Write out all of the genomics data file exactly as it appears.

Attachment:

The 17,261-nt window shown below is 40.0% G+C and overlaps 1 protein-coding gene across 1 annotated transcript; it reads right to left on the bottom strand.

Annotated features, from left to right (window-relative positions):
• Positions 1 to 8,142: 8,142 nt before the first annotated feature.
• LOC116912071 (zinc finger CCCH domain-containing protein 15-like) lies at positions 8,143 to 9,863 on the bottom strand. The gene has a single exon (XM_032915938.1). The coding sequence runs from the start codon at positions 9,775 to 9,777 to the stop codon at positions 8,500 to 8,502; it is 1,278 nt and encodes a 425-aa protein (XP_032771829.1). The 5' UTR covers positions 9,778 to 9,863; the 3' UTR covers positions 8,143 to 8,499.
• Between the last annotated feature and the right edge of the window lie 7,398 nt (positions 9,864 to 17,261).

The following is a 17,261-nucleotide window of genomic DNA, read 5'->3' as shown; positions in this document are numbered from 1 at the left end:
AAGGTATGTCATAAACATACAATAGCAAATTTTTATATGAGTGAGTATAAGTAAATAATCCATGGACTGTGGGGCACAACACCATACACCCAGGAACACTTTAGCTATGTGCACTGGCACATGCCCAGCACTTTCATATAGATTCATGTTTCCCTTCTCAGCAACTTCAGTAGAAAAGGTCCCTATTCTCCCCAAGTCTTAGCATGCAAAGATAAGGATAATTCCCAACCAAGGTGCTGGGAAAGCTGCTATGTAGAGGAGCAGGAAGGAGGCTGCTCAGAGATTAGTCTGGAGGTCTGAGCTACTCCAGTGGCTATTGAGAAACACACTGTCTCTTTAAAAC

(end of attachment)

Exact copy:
The 17,261-nt window shown below is 40.0% G+C and overlaps 1 protein-coding gene across 1 annotated transcript; it reads right to left on the bottom strand.

Annotated features, from left to right (window-relative positions):
• Positions 1 to 8,142: 8,142 nt before the first annotated feature.
• LOC116912071 (zinc finger CCCH domain-containing protein 15-like) lies at positions 8,143 to 9,863 on the bottom strand. The gene has a single exon (XM_032915938.1). The coding sequence runs from the start codon at positions 9,775 to 9,777 to the stop codon at positions 8,500 to 8,502; it is 1,278 nt and encodes a 425-aa protein (XP_032771829.1). The 5' UTR covers positions 9,778 to 9,863; the 3' UTR covers positions 8,143 to 8,499.
• Between the last annotated feature and the right edge of the window lie 7,398 nt (positions 9,864 to 17,261).

The following is a 17,261-nucleotide window of genomic DNA, read 5'->3' as shown; positions in this document are numbered from 1 at the left end:
AAGGTATGTCATAAACATACAATAGCAAATTTTTATATGAGTGAGTATAAGTAAATAATCCATGGACTGTGGGGCACAACACCATACACCCAGGAACACTTTAGCTATGTGCACTGGCACATGCCCAGCACTTTCATATAGATTCATGTTTCCCTTCTCAGCAACTTCAGTAGAAAAGGTCCCTATTCTCCCCAAGTCTTAGCATGCAAAGATAAGGATAATTCCCAACCAAGGTGCTGGGAAAGCTGCTATGTAGAGGAGCAGGAAGGAGGCTGCTCAGAGATTAGTCTGGAGGTCTGAGCTACTCCAGTGGCTATTGAGAAACACACTGTCTCTTTAAAAC